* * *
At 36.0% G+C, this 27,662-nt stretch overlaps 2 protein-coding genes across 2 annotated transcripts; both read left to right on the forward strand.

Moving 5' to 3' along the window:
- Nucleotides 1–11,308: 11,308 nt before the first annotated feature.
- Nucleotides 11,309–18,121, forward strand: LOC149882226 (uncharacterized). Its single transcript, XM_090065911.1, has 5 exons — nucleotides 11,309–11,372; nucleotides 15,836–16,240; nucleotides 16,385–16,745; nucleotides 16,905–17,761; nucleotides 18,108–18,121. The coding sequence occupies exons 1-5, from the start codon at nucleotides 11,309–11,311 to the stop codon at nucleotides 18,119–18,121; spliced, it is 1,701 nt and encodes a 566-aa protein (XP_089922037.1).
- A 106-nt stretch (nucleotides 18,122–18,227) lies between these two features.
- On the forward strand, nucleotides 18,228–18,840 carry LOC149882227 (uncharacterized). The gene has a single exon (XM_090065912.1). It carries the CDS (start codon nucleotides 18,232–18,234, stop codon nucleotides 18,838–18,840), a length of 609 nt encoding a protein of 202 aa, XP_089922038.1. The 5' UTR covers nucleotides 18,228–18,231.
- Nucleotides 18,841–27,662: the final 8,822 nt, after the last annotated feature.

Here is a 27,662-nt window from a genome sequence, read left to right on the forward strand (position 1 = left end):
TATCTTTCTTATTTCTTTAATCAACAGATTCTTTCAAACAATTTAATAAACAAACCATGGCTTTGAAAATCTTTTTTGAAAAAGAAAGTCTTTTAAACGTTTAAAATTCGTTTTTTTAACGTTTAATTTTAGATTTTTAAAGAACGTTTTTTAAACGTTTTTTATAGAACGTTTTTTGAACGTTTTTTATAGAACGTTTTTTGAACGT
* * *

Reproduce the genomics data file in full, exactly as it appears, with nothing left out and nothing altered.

At 36.0% G+C, this 27,662-nt stretch overlaps 2 protein-coding genes across 2 annotated transcripts; both read left to right on the forward strand.

Moving 5' to 3' along the window:
- Nucleotides 1–11,308: 11,308 nt before the first annotated feature.
- Nucleotides 11,309–18,121, forward strand: LOC149882226 (uncharacterized). Its single transcript, XM_090065911.1, has 5 exons — nucleotides 11,309–11,372; nucleotides 15,836–16,240; nucleotides 16,385–16,745; nucleotides 16,905–17,761; nucleotides 18,108–18,121. The coding sequence occupies exons 1-5, from the start codon at nucleotides 11,309–11,311 to the stop codon at nucleotides 18,119–18,121; spliced, it is 1,701 nt and encodes a 566-aa protein (XP_089922037.1).
- A 106-nt stretch (nucleotides 18,122–18,227) lies between these two features.
- On the forward strand, nucleotides 18,228–18,840 carry LOC149882227 (uncharacterized). The gene has a single exon (XM_090065912.1). It carries the CDS (start codon nucleotides 18,232–18,234, stop codon nucleotides 18,838–18,840), a length of 609 nt encoding a protein of 202 aa, XP_089922038.1. The 5' UTR covers nucleotides 18,228–18,231.
- Nucleotides 18,841–27,662: the final 8,822 nt, after the last annotated feature.

Here is a 27,662-nt window from a genome sequence, read left to right on the forward strand (position 1 = left end):
TATCTTTCTTATTTCTTTAATCAACAGATTCTTTCAAACAATTTAATAAACAAACCATGGCTTTGAAAATCTTTTTTGAAAAAGAAAGTCTTTTAAACGTTTAAAATTCGTTTTTTTAACGTTTAATTTTAGATTTTTAAAGAACGTTTTTTAAACGTTTTTTATAGAACGTTTTTTGAACGTTTTTTATAGAACGTTTTTTGAACGT